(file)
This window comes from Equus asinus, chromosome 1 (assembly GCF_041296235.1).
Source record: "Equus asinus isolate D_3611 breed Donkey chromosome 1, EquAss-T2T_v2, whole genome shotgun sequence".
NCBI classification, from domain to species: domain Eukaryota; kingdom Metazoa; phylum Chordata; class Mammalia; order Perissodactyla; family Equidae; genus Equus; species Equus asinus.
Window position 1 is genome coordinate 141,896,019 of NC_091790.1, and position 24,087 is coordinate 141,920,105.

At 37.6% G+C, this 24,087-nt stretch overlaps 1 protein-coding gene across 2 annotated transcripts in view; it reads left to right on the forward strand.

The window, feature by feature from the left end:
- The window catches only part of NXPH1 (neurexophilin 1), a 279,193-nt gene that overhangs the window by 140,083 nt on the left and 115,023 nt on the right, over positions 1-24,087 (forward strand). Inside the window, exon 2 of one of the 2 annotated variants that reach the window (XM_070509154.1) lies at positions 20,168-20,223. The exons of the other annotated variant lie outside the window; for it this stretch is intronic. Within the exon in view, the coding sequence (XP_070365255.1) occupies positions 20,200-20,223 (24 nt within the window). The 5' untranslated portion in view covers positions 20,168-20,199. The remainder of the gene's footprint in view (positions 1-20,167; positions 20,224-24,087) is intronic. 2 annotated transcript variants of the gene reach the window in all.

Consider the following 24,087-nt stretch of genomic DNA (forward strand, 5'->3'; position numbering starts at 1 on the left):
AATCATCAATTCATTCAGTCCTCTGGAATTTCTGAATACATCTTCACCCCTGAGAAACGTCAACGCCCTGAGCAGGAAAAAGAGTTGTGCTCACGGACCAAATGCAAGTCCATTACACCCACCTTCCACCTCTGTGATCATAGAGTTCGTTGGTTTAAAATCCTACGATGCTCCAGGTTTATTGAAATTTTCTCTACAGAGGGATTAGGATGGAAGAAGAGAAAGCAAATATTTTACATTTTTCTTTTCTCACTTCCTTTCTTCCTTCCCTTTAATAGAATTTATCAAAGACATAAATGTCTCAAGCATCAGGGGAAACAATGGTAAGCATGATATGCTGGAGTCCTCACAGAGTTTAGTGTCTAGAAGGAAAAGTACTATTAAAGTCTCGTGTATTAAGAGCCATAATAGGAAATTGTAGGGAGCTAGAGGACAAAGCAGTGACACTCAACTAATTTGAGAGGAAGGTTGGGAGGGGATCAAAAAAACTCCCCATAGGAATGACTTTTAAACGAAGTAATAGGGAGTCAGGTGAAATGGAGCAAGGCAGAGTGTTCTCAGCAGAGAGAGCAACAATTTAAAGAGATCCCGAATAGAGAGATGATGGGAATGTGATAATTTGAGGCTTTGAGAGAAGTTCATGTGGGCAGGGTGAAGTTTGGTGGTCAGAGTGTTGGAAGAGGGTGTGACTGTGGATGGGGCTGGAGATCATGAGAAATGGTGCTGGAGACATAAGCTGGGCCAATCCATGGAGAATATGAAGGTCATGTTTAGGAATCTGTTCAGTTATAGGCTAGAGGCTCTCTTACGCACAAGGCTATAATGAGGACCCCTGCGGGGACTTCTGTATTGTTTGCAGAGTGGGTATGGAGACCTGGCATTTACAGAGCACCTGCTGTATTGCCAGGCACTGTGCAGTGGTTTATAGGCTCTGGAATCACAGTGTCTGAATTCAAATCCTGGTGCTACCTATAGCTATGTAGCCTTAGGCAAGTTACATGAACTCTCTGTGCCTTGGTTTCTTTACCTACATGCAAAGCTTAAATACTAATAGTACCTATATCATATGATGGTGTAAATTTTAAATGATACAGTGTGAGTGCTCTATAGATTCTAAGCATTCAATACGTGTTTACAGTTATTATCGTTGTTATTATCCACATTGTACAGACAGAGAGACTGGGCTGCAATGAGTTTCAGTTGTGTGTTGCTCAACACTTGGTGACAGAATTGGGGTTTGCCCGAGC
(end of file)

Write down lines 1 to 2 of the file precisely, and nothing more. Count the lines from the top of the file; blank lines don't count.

This window comes from Equus asinus, chromosome 1 (assembly GCF_041296235.1).
Source record: "Equus asinus isolate D_3611 breed Donkey chromosome 1, EquAss-T2T_v2, whole genome shotgun sequence".